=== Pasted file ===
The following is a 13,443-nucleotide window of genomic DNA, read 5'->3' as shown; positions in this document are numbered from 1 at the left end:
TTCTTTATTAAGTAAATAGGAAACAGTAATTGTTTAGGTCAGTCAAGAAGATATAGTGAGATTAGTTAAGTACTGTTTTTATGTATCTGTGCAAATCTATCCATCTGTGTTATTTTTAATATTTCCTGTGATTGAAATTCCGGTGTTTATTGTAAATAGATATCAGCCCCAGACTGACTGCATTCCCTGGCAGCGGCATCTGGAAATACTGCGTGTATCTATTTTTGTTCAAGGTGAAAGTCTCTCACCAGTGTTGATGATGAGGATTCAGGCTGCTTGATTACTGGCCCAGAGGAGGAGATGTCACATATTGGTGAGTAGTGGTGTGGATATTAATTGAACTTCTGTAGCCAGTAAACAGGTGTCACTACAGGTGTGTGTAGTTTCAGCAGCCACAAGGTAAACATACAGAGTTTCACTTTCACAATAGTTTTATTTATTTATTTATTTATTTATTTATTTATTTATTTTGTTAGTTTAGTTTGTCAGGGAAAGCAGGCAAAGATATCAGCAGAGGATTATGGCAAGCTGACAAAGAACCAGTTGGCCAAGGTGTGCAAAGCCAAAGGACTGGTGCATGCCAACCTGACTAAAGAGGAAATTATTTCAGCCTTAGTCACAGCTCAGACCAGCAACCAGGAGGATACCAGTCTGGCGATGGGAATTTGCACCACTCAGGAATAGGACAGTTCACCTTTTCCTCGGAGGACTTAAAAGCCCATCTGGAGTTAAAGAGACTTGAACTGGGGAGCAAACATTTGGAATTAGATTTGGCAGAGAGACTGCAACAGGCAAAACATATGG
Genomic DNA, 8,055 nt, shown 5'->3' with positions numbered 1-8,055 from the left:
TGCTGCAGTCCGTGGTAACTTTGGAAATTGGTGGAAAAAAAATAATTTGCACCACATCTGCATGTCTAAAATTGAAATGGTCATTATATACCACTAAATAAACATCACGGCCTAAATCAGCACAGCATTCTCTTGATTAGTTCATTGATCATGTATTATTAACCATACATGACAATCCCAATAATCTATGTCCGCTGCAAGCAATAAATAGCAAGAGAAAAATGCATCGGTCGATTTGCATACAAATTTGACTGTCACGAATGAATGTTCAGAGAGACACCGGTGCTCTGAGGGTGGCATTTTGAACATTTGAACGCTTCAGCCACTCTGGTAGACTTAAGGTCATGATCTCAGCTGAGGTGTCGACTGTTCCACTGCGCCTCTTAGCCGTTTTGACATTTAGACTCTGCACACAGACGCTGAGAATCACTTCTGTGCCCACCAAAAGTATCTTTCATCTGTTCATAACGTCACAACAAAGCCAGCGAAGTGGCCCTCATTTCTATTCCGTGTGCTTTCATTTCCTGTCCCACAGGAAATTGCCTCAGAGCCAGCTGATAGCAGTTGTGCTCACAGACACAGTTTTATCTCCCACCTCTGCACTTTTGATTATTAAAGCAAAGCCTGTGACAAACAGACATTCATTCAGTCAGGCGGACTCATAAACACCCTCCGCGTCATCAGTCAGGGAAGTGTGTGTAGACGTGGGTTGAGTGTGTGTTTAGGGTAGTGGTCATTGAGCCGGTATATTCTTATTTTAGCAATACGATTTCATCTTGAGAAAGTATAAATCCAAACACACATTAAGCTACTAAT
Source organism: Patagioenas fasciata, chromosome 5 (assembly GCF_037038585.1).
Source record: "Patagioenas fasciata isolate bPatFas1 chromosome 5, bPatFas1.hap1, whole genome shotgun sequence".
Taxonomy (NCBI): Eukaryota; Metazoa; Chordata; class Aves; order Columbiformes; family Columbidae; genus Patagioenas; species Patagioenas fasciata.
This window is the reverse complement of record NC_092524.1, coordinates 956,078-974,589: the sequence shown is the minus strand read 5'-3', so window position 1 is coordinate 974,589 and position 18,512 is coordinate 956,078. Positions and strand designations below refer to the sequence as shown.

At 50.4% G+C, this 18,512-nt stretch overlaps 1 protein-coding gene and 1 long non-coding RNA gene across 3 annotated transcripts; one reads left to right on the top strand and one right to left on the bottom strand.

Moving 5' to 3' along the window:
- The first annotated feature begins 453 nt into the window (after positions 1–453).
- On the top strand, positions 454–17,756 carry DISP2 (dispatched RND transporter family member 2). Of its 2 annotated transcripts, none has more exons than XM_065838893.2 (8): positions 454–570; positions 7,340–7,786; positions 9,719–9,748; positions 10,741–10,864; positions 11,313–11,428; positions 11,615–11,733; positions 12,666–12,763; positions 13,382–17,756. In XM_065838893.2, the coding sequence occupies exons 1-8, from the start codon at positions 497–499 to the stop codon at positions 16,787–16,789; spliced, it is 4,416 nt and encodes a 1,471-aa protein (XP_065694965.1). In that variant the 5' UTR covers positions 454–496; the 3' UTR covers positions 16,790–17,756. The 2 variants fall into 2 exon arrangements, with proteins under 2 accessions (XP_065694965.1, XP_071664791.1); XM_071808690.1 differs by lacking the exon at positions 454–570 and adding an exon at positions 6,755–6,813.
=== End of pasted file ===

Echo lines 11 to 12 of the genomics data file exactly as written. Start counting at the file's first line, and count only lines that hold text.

- The first annotated feature begins 453 nt into the window (after positions 1–453).
- On the top strand, positions 454–17,756 carry DISP2 (dispatched RND transporter family member 2). Of its 2 annotated transcripts, none has more exons than XM_065838893.2 (8): positions 454–570; positions 7,340–7,786; positions 9,719–9,748; positions 10,741–10,864; positions 11,313–11,428; positions 11,615–11,733; positions 12,666–12,763; positions 13,382–17,756. In XM_065838893.2, the coding sequence occupies exons 1-8, from the start codon at positions 497–499 to the stop codon at positions 16,787–16,789; spliced, it is 4,416 nt and encodes a 1,471-aa protein (XP_065694965.1). In that variant the 5' UTR covers positions 454–496; the 3' UTR covers positions 16,790–17,756. The 2 variants fall into 2 exon arrangements, with proteins under 2 accessions (XP_065694965.1, XP_071664791.1); XM_071808690.1 differs by lacking the exon at positions 454–570 and adding an exon at positions 6,755–6,813.